As a method of supposed communication with the spirit world, the Ouija board has terrified countless slumber partying children and served as a plot vehicle in a number of Hollywood films. Here’s where it came from.
Spiritualism and Pre-Ouija Methods
Ouija boards have their roots in spiritualism, which began in the United States in the late 1840s. (Claims that ancient Ouija boards existed are unfounded.) The new movement was led by mediums, who claimed to be intermediaries between the living and the dead.
There were a number of ways mediums made followers believe that they were communicating messages from those who had passed. One, table turning, involved the table moving or knocking on the floor in response to letters called out from the alphabet. Another method used planchettes—heart-shaped devices with two wheels at one end and a pencil at the point. Users would place their fingers on the device, which would then be guided by spirits who would “write” messages.
Both methods were problematic. Table turning took too long, and planchette writing was hard to decipher. According to the Museum of Talking Boards, some mediums got rid of these methods altogether, preferring to channel while in a trance, while others built complicated tables, dials, and tables painted with letters that required people to use a planchette as a pointer. This method became the most popular—and paved the way for the Ouija board.
The Rise of The Talking Board
In 1886, the New York Daily Tribune reported on a new talking board being used in Ohio. It was 18 by 20 inches and featured the alphabet, numbers, and the terms yes, no, good evening, and goodnight; the only other necessary object was a “little table three or four inches high … with four legs” that the spirits could use to identify letters.
The brilliance of the board was that anyone could make it—the tools suggested in the article are “a jack-knife and a marking brush.” Operating the board was easy, too:
“You take the board in your lap, another person sitting down with you. You each grasp the little table with the thumb and forefinger at each corner next to you. Then the question is asked, ‘Are there any communications?’ Pretty soon you think the other person is pushing the table. He thinks you are doing the same. But the table moves around to ‘yes’ or ‘no.’ Then you go on asking questions and the answers are spelled out by the legs on the table resting on the letters one after the other.”
(Of course, any messages generated probably weren’t from spirits; instead, they were likely a result of the Ideomotor effect. This psychological phenomenon was first described in 1852 by William Benjamin Carpenter who, in a scientific paper analyzing how talking boards worked, theorized that the movement of muscles could occur independently of a person’s conscious desires.)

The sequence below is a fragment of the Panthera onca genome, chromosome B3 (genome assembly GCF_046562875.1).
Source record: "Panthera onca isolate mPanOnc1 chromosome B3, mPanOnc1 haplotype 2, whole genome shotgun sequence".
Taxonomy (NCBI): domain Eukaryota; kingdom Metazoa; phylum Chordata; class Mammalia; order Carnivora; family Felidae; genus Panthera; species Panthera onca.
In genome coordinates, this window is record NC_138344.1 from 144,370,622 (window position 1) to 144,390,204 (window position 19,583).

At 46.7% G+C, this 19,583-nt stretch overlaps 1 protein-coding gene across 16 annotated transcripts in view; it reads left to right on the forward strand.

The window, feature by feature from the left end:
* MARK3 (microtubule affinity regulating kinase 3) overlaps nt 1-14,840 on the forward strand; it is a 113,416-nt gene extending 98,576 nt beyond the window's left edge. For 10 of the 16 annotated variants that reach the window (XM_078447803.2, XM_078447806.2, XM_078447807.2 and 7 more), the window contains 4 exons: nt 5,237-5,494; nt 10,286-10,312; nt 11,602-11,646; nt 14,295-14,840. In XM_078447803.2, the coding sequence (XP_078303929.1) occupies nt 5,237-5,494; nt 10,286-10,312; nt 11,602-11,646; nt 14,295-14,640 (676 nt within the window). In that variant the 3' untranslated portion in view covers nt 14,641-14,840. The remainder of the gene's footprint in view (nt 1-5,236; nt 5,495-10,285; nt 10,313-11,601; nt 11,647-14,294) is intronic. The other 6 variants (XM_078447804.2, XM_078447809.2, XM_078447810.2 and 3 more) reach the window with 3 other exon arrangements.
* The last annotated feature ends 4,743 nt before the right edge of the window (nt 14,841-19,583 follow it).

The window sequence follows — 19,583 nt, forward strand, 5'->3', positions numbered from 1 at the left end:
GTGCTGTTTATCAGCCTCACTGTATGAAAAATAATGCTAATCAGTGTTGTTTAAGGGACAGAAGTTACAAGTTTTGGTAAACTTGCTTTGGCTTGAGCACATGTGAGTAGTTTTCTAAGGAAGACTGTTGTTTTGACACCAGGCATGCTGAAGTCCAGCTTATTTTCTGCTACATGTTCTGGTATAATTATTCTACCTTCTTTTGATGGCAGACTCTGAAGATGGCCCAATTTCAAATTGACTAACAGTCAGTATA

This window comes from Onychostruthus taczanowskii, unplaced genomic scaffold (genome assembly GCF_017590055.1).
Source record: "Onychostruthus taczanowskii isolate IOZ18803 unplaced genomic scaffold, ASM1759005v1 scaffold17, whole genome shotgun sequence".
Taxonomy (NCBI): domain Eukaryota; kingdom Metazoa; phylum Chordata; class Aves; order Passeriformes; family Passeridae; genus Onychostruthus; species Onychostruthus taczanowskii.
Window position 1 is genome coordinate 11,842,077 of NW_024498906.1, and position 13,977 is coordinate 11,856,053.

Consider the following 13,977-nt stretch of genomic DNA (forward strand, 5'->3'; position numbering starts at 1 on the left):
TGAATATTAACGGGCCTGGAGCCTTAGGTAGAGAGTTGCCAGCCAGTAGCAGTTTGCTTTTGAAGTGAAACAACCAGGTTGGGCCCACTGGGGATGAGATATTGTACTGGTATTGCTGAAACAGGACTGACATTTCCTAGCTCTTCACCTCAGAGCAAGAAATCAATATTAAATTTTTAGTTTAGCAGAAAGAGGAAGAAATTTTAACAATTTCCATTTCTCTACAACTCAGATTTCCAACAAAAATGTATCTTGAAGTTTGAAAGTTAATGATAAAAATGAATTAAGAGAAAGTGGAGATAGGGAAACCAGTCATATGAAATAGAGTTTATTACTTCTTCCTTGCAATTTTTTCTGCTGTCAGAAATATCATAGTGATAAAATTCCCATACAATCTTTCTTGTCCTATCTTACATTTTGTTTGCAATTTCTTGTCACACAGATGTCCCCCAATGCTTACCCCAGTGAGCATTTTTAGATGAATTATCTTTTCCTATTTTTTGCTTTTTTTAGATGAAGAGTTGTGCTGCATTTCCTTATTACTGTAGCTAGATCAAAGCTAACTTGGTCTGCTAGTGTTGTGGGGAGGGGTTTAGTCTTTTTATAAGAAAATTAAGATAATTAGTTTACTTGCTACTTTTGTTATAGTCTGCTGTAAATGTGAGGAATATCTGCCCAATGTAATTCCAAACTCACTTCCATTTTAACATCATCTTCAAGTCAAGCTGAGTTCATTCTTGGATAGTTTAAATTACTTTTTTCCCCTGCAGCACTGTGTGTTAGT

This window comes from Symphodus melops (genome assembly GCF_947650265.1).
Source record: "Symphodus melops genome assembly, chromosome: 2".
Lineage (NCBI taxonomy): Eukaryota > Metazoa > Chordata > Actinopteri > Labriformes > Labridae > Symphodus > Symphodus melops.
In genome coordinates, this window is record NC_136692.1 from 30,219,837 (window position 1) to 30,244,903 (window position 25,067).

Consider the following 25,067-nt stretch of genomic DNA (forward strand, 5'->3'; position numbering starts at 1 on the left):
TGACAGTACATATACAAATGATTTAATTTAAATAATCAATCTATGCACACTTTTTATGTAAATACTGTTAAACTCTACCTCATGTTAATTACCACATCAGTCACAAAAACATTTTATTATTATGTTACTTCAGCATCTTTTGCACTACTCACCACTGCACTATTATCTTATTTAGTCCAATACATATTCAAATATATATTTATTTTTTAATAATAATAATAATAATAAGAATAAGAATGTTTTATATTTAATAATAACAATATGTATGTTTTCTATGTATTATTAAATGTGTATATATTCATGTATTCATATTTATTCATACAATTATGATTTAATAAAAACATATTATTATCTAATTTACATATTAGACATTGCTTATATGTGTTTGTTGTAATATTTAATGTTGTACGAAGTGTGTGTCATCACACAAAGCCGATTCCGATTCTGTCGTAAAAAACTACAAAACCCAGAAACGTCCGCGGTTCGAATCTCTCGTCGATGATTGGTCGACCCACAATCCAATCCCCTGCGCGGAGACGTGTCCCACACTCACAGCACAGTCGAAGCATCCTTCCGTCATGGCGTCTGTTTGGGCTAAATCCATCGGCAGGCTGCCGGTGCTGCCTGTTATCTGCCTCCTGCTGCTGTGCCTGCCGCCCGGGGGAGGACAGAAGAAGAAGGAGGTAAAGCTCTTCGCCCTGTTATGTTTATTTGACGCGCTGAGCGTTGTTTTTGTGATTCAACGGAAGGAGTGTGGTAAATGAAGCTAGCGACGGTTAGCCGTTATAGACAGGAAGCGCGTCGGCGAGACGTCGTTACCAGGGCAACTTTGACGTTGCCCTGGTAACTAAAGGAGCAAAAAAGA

Ouija: The Game
These types of talking boards became very popular, and in 1890, Elijah Bond, Charles Kennard and William H.A. Maupin had the idea to turn the board into a toy. They filed the first patent for a game they called the “Ouija board,” which looked and operated much like the talking boards in Ohio; the patent was granted in 1891. The name, according to Kennard, came from using the board, and was an ancient Egyptian word meaning “good luck.” The Kennard Novelty Company manufactured the boards, which were made of five pieces of wood across the face braced by two vertical slats on the back; they retailed for $1.50.
Kennard left the company in 1891, and the Kennard Novelty Company became the Ouija Novelty Company. William Fuld, an employee there, eventually took over production of the boards; in 1901, he began making his own boards under the name Ouija, which Fuld said came from a combination of the French and German words for “yes”—the etymology that is accepted today.
Fuld would go on to design many different versions of the board (he holds more Ouija patents and copyrights than anyone else in history—a grand total of 21 registrations in three countries—including the design for the modern planchette). Because of the board’s huge success, a number of competitors tried their hands at creating their own Ouija-like devices. Fuld sued many of those copycats, right up until his death in 1927.
In 1966, Fuld’s estate sold the family business—which included more than just Ouija boards—to Parker Brothers, which manufactured the modern boards as we know them today. In 1991, Parker Brothers was sold to Hasbro, which now holds all the Ouija rights and patents.
Hasbro has even allowed the creation of movies based on the game: Ouija, directed by Stiles White, came out in 2014, and Ouija: Origin of Evil, directed by Mike Flanagan, came out in 2016. (Several of the actors featured in that project would go on to star in Flanagan’s 2018 Netflix adaptation of Shirley Jackson’s The Haunting of Hill House.) “They were actually very supportive,” Flanagan told Fandango. “One of the things they never wanted to shy away from was trying to present their product as something that was frightening. I think that was smart. If they were like, ‘Behold theOuija board and all its terrifying abilities, none of which are that scary because we don’t want to turn off the marketing people,’ you’re kind of in no-man’s land.”
A version of this story ran in 2014; it has been updated for 2023.